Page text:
• Replace your child's bandage after bathing as directed. Change your child's bandages when they get wet or dirty. Do not put powders or lotions on your child's incision unless the provider says it is okay. Do not let your child swim until his or her provider says it is okay. This will decrease your child's risk for a wound infection. Check the incision every day for signs of infection, such as redness, swelling, or pus.

Prevent infection in your child:

An infection can be dangerous for your child and prevent his or her recovery. Do the following to prevent an infection:

  • Wash your hands and your child's hands often. Use a germ-killing hand gel if soap and water are not available. Wash your hands often. Use soap and water. Wash your hands after you use the bathroom, change a child's diapers, or sneeze. Wash your hands before you prepare or eat food.
  • Keep your child away from people who are sick. Ask family or friends not to visit if they are sick. Ask all visitors to wash their hands. Do not take your child to crowded places such as the mall or movies. Ask your child's provider how long you need to follow these directions.
  • Ask your child's provider if he or she needs antibiotics before procedures. Some procedures can cause bacteria to get into your child's blood. This may include certain dental procedures. The bacteria can travel to your child's heart and damage it. Your child may need to take antibiotics 6 months before certain procedures to prevent this health problem. Ask your child's provider for more information.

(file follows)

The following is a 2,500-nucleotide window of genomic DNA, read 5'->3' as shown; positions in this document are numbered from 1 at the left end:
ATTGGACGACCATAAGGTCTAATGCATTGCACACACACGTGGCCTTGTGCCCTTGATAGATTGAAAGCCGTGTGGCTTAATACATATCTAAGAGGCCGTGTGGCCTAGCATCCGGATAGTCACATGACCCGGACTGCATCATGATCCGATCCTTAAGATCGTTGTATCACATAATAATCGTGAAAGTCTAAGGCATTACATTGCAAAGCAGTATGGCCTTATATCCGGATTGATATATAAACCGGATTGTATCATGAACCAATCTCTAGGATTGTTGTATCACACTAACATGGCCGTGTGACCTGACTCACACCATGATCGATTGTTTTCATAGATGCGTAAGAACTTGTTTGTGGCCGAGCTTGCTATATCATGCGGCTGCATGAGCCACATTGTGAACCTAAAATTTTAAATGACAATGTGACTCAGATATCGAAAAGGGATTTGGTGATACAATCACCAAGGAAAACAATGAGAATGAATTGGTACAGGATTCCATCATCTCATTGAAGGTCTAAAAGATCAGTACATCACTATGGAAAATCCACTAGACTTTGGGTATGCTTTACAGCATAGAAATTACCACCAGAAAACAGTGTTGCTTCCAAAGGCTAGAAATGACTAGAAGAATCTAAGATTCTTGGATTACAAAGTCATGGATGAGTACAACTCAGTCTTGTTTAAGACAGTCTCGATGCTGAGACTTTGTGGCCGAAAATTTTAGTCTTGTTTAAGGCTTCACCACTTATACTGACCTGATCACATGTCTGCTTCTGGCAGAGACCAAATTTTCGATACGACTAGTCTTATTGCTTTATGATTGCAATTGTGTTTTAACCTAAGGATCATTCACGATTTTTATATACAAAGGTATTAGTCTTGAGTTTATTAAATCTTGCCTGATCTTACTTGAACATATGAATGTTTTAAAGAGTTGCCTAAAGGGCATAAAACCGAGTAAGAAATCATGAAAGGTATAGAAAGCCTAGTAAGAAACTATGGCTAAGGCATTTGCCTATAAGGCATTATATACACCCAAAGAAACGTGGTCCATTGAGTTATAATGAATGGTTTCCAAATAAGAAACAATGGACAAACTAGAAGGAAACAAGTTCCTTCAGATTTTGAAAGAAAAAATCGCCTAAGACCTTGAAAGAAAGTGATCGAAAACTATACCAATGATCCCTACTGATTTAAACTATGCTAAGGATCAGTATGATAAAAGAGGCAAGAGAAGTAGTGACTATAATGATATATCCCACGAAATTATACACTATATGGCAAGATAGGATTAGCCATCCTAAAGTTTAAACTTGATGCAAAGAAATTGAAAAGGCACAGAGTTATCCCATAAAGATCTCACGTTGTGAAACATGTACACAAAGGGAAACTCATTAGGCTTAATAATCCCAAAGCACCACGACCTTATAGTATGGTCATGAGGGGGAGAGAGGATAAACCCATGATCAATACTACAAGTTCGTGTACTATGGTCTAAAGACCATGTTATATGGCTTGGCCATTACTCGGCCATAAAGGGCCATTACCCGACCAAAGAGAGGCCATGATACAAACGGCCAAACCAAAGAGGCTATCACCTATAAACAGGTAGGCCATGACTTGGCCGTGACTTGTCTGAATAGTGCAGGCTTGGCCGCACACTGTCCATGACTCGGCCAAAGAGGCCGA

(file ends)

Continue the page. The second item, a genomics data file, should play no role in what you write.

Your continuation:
• Ask your child's provider about vaccines. Vaccines help prevent infection. Your child should get a flu vaccine every year.

Care for your child:

  • Limit your child's activity as directed. Do not let your child lift anything heavy or play sports such as football or soccer. These activities can put too much stress on your child's incision and heart. Ask his or her provider what activities are safe for your child to do. Also ask when your child can return to his or her normal activities and to school or daycare.
  • Have your child drink liquids as directed. This may prevent blood clots and help your child heal faster. Ask how much liquid your child should drink each day and which liquids are best for him or her. If your child still breastfeeds, ask how much he or she should drink each day. You may need to feed your child smaller amounts more often until he or she is stronger.
  • Feed your older child heart-healthy foods. Feed your child more fresh fruits and vegetables. Limit foods high in sodium, such as canned and processed foods. Replace butter and margarine with heart-healthy oils such as olive oil and canola oil. Other heart-healthy foods include walnuts, whole-grain breads, low-fat dairy products, beans, and lean meats. Fatty fish such as salmon and tuna are also heart healthy. Ask if your child needs to be on a special diet.

Follow up with your child's healthcare provider as directed:

Your child will need close follow-up over the next 2 years. Write down your questions so you remember to ask them during your visits.

© Copyright Merative 2023 Information is for End User's use only and may not be sold, redistributed or otherwise used for commercial purposes.

The above information is an educational aid only. It is not intended as medical advice for individual conditions or treatments. Talk to your doctor, nurse or pharmacist before following any medical regimen to see if it is safe and effective for you.